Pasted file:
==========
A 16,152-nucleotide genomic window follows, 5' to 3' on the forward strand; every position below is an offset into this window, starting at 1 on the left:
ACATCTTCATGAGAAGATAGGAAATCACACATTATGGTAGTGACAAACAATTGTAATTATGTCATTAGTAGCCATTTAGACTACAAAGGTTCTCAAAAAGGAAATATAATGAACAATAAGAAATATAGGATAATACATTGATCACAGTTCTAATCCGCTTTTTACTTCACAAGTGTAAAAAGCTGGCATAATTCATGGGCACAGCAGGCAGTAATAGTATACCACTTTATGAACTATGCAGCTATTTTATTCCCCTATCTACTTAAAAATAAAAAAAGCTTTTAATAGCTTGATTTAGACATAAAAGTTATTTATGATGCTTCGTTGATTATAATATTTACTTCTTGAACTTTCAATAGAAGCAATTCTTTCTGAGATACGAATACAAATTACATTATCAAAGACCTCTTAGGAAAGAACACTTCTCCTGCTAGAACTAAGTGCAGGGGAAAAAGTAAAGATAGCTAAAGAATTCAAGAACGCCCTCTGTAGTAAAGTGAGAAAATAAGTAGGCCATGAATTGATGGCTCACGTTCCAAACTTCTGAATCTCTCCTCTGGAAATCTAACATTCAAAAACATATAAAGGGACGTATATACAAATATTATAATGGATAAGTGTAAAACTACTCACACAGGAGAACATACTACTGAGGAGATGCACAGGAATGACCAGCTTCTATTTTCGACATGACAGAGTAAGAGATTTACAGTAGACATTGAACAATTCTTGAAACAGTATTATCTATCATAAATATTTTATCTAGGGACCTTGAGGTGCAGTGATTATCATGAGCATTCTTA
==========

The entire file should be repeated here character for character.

A 16,152-nucleotide genomic window follows, 5' to 3' on the forward strand; every position below is an offset into this window, starting at 1 on the left:
ACATCTTCATGAGAAGATAGGAAATCACACATTATGGTAGTGACAAACAATTGTAATTATGTCATTAGTAGCCATTTAGACTACAAAGGTTCTCAAAAAGGAAATATAATGAACAATAAGAAATATAGGATAATACATTGATCACAGTTCTAATCCGCTTTTTACTTCACAAGTGTAAAAAGCTGGCATAATTCATGGGCACAGCAGGCAGTAATAGTATACCACTTTATGAACTATGCAGCTATTTTATTCCCCTATCTACTTAAAAATAAAAAAAGCTTTTAATAGCTTGATTTAGACATAAAAGTTATTTATGATGCTTCGTTGATTATAATATTTACTTCTTGAACTTTCAATAGAAGCAATTCTTTCTGAGATACGAATACAAATTACATTATCAAAGACCTCTTAGGAAAGAACACTTCTCCTGCTAGAACTAAGTGCAGGGGAAAAAGTAAAGATAGCTAAAGAATTCAAGAACGCCCTCTGTAGTAAAGTGAGAAAATAAGTAGGCCATGAATTGATGGCTCACGTTCCAAACTTCTGAATCTCTCCTCTGGAAATCTAACATTCAAAAACATATAAAGGGACGTATATACAAATATTATAATGGATAAGTGTAAAACTACTCACACAGGAGAACATACTACTGAGGAGATGCACAGGAATGACCAGCTTCTATTTTCGACATGACAGAGTAAGAGATTTACAGTAGACATTGAACAATTCTTGAAACAGTATTATCTATCATAAATATTTTATCTAGGGACCTTGAGGTGCAGTGATTATCATGAGCATTCTTA